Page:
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Charles Scott Meik


1853 - 1923

Civil Engineer. Born in Sunderland (England), the son of Thomas Meik (1812-96), a noted civil engineer, who was working in NE England at the time, and younger brother of Patrick Meik (1851 - 1910). Meik became an apprentice to Sir Thomas Bouch (1822-80) one of the most significant engineers of the time, but who lost his reputation after the Tay Bridge Disaster of 1879. As Bouch's assistant, Meik gave evidence before the Committee of Inquiry although it was clear he had no responsibility for the failed design. He soon left for Japan, where he designed harbours for the government, and therefore was not tarnished by Bouch's downfall. In 1894, he returned to Britain to work with his brother Patrick in the firm their father had started in 1868.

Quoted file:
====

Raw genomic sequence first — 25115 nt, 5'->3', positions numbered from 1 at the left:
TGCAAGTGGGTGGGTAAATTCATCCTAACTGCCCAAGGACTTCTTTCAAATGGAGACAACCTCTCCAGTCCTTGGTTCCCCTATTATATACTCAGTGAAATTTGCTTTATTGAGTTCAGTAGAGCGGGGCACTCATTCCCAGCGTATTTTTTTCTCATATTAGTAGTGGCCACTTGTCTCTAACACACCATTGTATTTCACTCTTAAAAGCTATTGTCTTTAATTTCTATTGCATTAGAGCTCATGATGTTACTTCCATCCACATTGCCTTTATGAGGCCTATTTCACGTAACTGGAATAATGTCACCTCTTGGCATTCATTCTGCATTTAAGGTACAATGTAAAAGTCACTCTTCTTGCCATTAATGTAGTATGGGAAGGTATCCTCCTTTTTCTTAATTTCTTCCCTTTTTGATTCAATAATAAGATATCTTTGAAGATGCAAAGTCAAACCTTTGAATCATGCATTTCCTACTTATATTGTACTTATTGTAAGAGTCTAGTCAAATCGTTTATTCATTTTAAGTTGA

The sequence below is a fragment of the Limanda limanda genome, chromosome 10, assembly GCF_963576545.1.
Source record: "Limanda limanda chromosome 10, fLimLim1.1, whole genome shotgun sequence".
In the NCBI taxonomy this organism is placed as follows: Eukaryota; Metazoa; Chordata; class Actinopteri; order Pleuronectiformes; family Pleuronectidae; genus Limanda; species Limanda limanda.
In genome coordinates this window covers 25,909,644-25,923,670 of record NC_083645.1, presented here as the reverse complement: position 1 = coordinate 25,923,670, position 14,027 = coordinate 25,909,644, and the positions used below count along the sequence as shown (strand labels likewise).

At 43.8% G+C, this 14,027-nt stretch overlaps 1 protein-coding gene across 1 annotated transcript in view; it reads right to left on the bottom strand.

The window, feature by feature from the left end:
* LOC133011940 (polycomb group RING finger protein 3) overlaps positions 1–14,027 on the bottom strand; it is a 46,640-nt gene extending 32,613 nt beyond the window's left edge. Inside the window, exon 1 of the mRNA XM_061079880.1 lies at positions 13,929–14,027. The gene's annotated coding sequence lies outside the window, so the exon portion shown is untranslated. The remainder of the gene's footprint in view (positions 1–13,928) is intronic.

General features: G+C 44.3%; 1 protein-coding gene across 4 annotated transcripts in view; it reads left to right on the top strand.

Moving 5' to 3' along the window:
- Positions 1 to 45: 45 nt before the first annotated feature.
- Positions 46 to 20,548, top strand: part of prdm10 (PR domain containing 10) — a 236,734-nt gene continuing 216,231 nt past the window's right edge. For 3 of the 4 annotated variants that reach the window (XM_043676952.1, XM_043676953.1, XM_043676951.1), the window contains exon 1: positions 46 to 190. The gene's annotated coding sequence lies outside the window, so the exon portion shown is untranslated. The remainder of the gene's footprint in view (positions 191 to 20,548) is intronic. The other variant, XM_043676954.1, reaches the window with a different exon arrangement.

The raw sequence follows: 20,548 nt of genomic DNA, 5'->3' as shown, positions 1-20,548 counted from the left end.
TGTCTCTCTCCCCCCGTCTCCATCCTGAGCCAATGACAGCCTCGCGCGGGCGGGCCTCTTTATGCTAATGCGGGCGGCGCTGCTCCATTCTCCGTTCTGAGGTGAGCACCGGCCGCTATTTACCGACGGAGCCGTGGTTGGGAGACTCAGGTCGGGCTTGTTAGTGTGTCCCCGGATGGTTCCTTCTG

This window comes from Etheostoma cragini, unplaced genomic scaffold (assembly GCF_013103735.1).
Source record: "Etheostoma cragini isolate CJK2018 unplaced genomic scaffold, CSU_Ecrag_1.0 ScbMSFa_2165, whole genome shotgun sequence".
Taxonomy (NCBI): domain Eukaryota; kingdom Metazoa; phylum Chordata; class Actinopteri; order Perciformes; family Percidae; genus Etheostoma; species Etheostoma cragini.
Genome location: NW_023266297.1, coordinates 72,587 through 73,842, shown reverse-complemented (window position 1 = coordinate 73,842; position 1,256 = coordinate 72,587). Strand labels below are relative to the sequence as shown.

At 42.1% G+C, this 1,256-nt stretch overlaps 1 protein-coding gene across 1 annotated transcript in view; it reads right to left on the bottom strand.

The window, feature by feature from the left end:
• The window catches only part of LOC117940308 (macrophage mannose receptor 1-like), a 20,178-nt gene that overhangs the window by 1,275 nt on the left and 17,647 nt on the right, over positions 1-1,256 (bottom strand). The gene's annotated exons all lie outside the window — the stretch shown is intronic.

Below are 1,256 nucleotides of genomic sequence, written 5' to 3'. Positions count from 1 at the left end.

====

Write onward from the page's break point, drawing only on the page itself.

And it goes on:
The pair built a coal harbour and a railway at Port Talbot in Wales (1897), another coal harbour at Seaham (1905) and also designed ports in Burma, India and Mozambique. In Scotland, their most notable contributions were the hydro-electric power schemes at Kinlochleven (1905-09) and Lochaber (1924-44). Meik died in London before construction of the latter began, leaving the task in the hands of his partner William Halcrow. Meik is remembered on the family memorial in Duddingston Kirkyard. The family firm continues as the Halcrow Group, now one of the UK's largest engineering consultancies with a turnover of £400 million (2008) and more than 7000 employees.


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